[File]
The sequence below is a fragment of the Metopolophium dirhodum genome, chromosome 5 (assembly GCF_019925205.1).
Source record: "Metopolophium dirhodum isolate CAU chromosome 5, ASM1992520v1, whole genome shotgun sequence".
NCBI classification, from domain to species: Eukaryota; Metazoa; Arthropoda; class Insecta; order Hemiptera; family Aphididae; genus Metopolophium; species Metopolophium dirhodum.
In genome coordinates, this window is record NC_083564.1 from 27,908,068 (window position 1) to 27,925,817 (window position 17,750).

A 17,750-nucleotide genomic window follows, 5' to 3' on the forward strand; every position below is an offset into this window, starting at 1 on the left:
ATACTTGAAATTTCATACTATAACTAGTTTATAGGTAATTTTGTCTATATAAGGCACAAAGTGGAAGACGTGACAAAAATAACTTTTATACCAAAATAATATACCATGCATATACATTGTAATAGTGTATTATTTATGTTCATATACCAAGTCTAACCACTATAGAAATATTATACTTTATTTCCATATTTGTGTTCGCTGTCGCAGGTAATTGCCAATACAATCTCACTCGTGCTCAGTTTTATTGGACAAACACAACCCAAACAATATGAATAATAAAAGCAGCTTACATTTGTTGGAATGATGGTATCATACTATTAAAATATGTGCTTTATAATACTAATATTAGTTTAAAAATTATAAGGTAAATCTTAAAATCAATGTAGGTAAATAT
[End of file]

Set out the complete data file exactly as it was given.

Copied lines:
The sequence below is a fragment of the Metopolophium dirhodum genome, chromosome 5 (assembly GCF_019925205.1).
Source record: "Metopolophium dirhodum isolate CAU chromosome 5, ASM1992520v1, whole genome shotgun sequence".
NCBI classification, from domain to species: Eukaryota; Metazoa; Arthropoda; class Insecta; order Hemiptera; family Aphididae; genus Metopolophium; species Metopolophium dirhodum.
In genome coordinates, this window is record NC_083564.1 from 27,908,068 (window position 1) to 27,925,817 (window position 17,750).

A 17,750-nucleotide genomic window follows, 5' to 3' on the forward strand; every position below is an offset into this window, starting at 1 on the left:
ATACTTGAAATTTCATACTATAACTAGTTTATAGGTAATTTTGTCTATATAAGGCACAAAGTGGAAGACGTGACAAAAATAACTTTTATACCAAAATAATATACCATGCATATACATTGTAATAGTGTATTATTTATGTTCATATACCAAGTCTAACCACTATAGAAATATTATACTTTATTTCCATATTTGTGTTCGCTGTCGCAGGTAATTGCCAATACAATCTCACTCGTGCTCAGTTTTATTGGACAAACACAACCCAAACAATATGAATAATAAAAGCAGCTTACATTTGTTGGAATGATGGTATCATACTATTAAAATATGTGCTTTATAATACTAATATTAGTTTAAAAATTATAAGGTAAATCTTAAAATCAATGTAGGTAAATAT